Saving Mr. Banks (John Lee Hancock, 2013)
Saving Mr. Banks is based on the true story of how Walt Disney (Tom Hanks) finally convinced author P.L. Travers (Emma Thompson) to hand over the film rights to her book, Mary Poppins. Most people will be familiar with the 1964 film, even if they have not watched it in its entirety. Those hoping for a behind the scenes look at the making of Mary Poppins (Robert Stevenson, 1964) may be somewhat disappointed, as the current film focuses on the earlier stages of script development and skips the casting and filming process. However, Saving Mr. Banks provides interesting insight into the small war between Travers and the Poppins production team, as well as Travers’ own childhood experiences.
Given that this film has been produced by Walt Disney Studios, it is difficult to gauge how accurately they have portrayed true events. Considering that Travers never let Disney adapt any of her other publications into further movies, and that she specifically asked for the Disney franchise to be uninvolved in the recent musical production of Mary Poppins (although once she died they ended up being involved), her reaction to the premiere screening at the conclusion of the film seemed a little too positive. This is an unavoidable issue, however, and viewers should take what is presented to them with a grain of salt, rather than as irrefutable fact.
Saving Mr. Banks alternates between Travers’ trip to Walt Disney Studios in Los Angeles in 1961, and her childhood in Australia in 1906. The constant shifts from one setting to the other gave the film a stilted effect; once I started to get engaged in one story it switched back to the other. However, as the film went on I was able to get used to this and I concede that it was a necessary device to tell the story. In her early years, Travers is played by Annie Rose Buckley, with Colin Farrell as her alcoholic father, and Ruth Wilson his long-suffering wife. I was pleasantly surprised by Farrell’s performance as I’ve never seen him play a doting father before, and didn’t know he had it in him.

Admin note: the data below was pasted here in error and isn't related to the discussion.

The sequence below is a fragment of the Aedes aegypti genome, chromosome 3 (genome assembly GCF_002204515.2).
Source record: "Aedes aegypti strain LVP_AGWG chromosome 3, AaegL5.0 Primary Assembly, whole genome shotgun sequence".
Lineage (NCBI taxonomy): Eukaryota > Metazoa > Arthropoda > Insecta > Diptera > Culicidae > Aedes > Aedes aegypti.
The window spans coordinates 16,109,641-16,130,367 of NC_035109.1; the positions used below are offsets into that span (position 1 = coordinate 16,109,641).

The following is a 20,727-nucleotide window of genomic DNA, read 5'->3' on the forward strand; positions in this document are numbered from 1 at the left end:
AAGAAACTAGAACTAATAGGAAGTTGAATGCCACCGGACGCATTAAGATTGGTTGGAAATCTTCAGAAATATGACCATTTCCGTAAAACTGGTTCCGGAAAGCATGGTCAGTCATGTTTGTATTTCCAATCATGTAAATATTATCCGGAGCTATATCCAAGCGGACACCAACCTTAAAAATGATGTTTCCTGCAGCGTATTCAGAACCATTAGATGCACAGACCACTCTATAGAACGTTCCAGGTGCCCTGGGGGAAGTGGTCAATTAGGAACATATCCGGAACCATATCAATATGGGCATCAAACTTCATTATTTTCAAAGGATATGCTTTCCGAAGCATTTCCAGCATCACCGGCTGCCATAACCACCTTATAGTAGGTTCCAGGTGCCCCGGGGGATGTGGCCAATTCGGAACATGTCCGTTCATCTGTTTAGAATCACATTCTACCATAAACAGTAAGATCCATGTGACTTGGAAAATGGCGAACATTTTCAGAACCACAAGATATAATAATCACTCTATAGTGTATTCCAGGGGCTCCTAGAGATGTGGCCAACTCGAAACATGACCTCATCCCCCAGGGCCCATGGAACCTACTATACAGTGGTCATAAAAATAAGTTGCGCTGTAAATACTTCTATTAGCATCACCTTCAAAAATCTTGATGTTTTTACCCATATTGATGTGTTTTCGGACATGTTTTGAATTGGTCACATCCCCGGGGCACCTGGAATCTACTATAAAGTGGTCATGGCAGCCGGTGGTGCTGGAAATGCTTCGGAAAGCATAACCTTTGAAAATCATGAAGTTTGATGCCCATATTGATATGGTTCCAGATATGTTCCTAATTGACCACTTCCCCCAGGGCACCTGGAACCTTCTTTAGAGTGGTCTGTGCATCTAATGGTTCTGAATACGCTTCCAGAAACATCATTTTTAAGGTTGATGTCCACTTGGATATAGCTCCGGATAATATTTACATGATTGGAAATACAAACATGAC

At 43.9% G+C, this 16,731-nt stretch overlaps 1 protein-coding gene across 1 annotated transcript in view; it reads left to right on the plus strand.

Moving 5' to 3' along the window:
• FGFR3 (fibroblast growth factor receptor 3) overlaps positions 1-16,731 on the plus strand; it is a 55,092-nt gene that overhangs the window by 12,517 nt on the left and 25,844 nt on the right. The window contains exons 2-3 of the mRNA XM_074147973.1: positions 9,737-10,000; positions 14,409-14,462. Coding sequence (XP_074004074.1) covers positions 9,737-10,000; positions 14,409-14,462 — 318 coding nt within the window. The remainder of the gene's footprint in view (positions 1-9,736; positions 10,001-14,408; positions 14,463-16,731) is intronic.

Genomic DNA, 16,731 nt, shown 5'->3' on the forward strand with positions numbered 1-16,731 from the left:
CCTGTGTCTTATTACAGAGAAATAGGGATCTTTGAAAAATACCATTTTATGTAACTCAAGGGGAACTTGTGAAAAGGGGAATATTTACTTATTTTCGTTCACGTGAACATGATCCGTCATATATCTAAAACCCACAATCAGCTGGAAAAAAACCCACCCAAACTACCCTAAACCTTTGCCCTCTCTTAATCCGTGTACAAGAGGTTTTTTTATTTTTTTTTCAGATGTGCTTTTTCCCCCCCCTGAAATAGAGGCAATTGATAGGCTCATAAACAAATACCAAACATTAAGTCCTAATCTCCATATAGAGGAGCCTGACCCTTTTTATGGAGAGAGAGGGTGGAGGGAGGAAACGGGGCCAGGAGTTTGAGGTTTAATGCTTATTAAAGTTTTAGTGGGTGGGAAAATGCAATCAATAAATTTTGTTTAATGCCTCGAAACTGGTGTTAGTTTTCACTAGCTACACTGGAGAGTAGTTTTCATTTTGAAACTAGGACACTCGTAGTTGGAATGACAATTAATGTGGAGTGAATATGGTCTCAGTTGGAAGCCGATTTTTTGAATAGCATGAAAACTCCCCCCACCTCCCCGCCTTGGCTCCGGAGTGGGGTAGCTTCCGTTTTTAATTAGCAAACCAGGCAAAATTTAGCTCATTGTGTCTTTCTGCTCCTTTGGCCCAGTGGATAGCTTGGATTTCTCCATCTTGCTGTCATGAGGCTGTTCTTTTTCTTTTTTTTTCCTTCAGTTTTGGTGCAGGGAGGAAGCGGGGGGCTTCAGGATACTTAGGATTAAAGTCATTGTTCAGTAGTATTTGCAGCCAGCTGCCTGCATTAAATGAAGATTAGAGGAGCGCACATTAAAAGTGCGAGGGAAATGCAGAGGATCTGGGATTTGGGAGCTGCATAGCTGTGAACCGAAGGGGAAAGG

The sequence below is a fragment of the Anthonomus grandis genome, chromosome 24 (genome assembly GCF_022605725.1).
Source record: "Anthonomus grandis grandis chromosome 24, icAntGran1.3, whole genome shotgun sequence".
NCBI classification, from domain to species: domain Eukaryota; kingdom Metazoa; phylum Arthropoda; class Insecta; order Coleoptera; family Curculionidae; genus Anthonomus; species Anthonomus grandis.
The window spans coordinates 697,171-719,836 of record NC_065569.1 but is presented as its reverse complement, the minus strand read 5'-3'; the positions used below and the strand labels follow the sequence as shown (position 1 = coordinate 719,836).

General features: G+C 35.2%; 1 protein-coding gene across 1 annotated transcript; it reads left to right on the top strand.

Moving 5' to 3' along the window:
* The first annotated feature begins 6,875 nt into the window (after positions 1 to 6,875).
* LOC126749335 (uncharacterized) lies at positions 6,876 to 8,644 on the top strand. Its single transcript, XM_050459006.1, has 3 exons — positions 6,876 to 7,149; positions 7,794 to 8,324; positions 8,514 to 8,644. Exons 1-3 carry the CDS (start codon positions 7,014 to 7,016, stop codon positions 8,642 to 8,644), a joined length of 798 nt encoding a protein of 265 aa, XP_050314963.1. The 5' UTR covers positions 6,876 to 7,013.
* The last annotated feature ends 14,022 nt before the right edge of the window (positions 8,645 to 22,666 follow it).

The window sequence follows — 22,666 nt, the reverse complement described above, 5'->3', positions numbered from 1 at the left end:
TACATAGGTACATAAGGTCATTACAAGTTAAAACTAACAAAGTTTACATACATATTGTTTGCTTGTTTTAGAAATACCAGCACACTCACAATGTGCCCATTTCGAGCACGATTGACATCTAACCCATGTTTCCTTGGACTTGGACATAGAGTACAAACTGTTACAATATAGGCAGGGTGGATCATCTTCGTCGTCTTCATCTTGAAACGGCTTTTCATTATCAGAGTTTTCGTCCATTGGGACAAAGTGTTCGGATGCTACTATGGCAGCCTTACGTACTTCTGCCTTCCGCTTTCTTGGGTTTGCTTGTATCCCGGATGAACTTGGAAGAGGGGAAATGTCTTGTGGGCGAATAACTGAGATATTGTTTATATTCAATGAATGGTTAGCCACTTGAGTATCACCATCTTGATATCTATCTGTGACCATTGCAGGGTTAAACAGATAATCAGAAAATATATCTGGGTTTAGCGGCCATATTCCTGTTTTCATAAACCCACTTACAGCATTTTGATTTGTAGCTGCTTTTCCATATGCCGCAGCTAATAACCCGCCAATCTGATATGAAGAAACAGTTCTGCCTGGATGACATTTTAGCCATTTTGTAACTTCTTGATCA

Emma Thompson excelled in her role as the adult P.L. Travers, delicately balancing the fine line between unlikeable and pitiful. I didn’t flat-out dislike Travers, but I did think she was a bit of a pain in the arse. (Stay for the end credits for some hilarious recordings of the real script-writing sessions). Although you feel somewhat sympathetic to Travers due to Walt Disney’s broken promises regarding Mary Poppins, you can’t hold it against him too much when you consider what a wonderful movie it became. Plus, he was played by Tom Hanks who is one of the most likeable men in Hollywood so you could hardly hate him. Jason Schwartzman and BJ Novak as composers Richard and Robert Sherman, along with Bradley Whitford as screenwriter, Don DaGradi, all provided some comic relief in roles different to those they’re usually seen in. Paul Giamatti as driver, Frank, was a gem as always. Such an underrated actor.
When the two intertwining stories converge, Saving Mr. Banks becomes a heart-warmer. Maybe Walt Disney did go back on his word regarding animated penguins, but ultimately produced a beautiful ending to Mary Poppins that only improved upon Travers’ own work, and which was somewhat rewarding for her too. Then again, the studio might be pulling a dodgy in getting us to believe that’s how it really happened… but who cares. Mary Poppins is the better movie to watch anyway. See this for some semi-plausible back story.